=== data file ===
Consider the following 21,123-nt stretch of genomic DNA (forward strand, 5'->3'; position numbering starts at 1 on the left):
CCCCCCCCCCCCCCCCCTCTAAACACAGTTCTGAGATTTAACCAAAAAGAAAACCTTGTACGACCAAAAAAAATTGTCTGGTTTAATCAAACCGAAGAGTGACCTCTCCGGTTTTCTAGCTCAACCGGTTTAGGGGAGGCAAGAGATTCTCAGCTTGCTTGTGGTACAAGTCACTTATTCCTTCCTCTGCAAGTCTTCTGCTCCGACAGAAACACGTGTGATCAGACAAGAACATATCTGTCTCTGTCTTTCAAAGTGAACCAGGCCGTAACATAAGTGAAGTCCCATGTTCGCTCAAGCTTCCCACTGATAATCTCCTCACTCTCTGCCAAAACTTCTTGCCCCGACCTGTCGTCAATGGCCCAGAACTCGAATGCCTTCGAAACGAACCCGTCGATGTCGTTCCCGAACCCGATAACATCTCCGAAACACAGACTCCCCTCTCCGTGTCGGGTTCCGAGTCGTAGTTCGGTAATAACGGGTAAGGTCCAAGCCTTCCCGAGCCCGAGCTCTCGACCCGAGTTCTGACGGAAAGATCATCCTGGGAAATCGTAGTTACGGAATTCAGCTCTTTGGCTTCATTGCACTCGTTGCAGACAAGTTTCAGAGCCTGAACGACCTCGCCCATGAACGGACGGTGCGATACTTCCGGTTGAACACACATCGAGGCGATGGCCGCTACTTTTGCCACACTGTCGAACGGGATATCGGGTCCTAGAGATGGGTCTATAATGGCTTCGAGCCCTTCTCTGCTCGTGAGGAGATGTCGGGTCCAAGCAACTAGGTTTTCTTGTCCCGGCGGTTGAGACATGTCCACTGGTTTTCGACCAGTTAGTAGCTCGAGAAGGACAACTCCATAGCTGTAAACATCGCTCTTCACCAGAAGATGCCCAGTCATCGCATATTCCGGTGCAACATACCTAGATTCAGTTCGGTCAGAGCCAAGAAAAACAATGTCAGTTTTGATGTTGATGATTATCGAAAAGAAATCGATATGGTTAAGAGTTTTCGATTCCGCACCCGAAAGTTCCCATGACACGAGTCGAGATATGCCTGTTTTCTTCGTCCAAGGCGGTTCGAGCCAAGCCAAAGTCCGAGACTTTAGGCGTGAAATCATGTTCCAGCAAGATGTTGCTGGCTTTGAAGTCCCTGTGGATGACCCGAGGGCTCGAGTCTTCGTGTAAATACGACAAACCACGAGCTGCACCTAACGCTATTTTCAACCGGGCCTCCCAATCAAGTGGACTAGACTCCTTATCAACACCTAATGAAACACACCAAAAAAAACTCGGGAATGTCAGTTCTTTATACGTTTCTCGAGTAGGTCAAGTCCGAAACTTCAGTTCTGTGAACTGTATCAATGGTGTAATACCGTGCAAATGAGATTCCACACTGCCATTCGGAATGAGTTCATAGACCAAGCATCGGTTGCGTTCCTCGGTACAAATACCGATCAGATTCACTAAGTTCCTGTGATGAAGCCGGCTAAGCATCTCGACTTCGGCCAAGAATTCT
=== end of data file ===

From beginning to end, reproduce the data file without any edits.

Consider the following 21,123-nt stretch of genomic DNA (forward strand, 5'->3'; position numbering starts at 1 on the left):
CCCCCCCCCCCCCCCCCTCTAAACACAGTTCTGAGATTTAACCAAAAAGAAAACCTTGTACGACCAAAAAAAATTGTCTGGTTTAATCAAACCGAAGAGTGACCTCTCCGGTTTTCTAGCTCAACCGGTTTAGGGGAGGCAAGAGATTCTCAGCTTGCTTGTGGTACAAGTCACTTATTCCTTCCTCTGCAAGTCTTCTGCTCCGACAGAAACACGTGTGATCAGACAAGAACATATCTGTCTCTGTCTTTCAAAGTGAACCAGGCCGTAACATAAGTGAAGTCCCATGTTCGCTCAAGCTTCCCACTGATAATCTCCTCACTCTCTGCCAAAACTTCTTGCCCCGACCTGTCGTCAATGGCCCAGAACTCGAATGCCTTCGAAACGAACCCGTCGATGTCGTTCCCGAACCCGATAACATCTCCGAAACACAGACTCCCCTCTCCGTGTCGGGTTCCGAGTCGTAGTTCGGTAATAACGGGTAAGGTCCAAGCCTTCCCGAGCCCGAGCTCTCGACCCGAGTTCTGACGGAAAGATCATCCTGGGAAATCGTAGTTACGGAATTCAGCTCTTTGGCTTCATTGCACTCGTTGCAGACAAGTTTCAGAGCCTGAACGACCTCGCCCATGAACGGACGGTGCGATACTTCCGGTTGAACACACATCGAGGCGATGGCCGCTACTTTTGCCACACTGTCGAACGGGATATCGGGTCCTAGAGATGGGTCTATAATGGCTTCGAGCCCTTCTCTGCTCGTGAGGAGATGTCGGGTCCAAGCAACTAGGTTTTCTTGTCCCGGCGGTTGAGACATGTCCACTGGTTTTCGACCAGTTAGTAGCTCGAGAAGGACAACTCCATAGCTGTAAACATCGCTCTTCACCAGAAGATGCCCAGTCATCGCATATTCCGGTGCAACATACCTAGATTCAGTTCGGTCAGAGCCAAGAAAAACAATGTCAGTTTTGATGTTGATGATTATCGAAAAGAAATCGATATGGTTAAGAGTTTTCGATTCCGCACCCGAAAGTTCCCATGACACGAGTCGAGATATGCCTGTTTTCTTCGTCCAAGGCGGTTCGAGCCAAGCCAAAGTCCGAGACTTTAGGCGTGAAATCATGTTCCAGCAAGATGTTGCTGGCTTTGAAGTCCCTGTGGATGACCCGAGGGCTCGAGTCTTCGTGTAAATACGACAAACCACGAGCTGCACCTAACGCTATTTTCAACCGGGCCTCCCAATCAAGTGGACTAGACTCCTTATCAACACCTAATGAAACACACCAAAAAAAACTCGGGAATGTCAGTTCTTTATACGTTTCTCGAGTAGGTCAAGTCCGAAACTTCAGTTCTGTGAACTGTATCAATGGTGTAATACCGTGCAAATGAGATTCCACACTGCCATTCGGAATGAGTTCATAGACCAAGCATCGGTTGCGTTCCTCGGTACAAATACCGATCAGATTCACTAAGTTCCTGTGATGAAGCCGGCTAAGCATCTCGACTTCGGCCAAGAATTCT